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Dead SONY KLV-40R472A LCD TV Traced To Faulty PFC Adapter And Brought Back To Life

By on August 21, 2020
how to fix sony lcd tv

how to repair Sony LCD power adapter

LCD Sony power board repair

MAKE AND MODEL NO: Sony LCD TV model KLV-40R472A

COMPLAINT REPORTED: Now dead. Sometimes it gets on and sometime it does not.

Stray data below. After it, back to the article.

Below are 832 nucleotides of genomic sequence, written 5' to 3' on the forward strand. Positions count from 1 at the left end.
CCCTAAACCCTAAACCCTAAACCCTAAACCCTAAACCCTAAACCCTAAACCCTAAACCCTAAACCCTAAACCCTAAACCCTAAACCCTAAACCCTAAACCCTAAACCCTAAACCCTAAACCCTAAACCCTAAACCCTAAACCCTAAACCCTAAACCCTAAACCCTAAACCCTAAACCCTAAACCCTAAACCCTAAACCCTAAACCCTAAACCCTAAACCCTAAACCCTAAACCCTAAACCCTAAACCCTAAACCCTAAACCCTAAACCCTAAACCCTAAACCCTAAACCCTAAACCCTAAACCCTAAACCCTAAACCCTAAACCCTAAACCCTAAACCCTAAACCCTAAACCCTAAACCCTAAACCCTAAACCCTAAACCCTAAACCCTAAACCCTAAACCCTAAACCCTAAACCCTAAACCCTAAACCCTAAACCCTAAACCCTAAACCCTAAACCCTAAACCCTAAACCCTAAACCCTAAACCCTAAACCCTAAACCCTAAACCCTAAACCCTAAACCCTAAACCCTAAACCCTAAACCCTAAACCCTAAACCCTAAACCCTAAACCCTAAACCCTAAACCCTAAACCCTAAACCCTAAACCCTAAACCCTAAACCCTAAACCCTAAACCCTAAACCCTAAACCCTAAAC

HISTORY: This TV belonged to a person living a few houses away, in the same street where I live. He is known to me for many years and also is a member of our Residential Association. Since there is containment due to Corona, he knocked at my gate, which was always kept locked, and checked whether he could bring his TV as it was found dead. Due to movement restrictions, TV/Audio Systems/Mobile are the only entertainments available to the residents. So, I told him to bring the Adapter first instead of the TV, as I learnt from him that the TV worked from it. Collected from the gate itself when he brought it, sprayed sanitizer on it and left it at the Car Porch for a few hours before bringing it in. I also cleaned my hands using soap as per protocol prescribed to keep ourselves safe. I was also wearing the mask and maintained distance while receiving the adapter.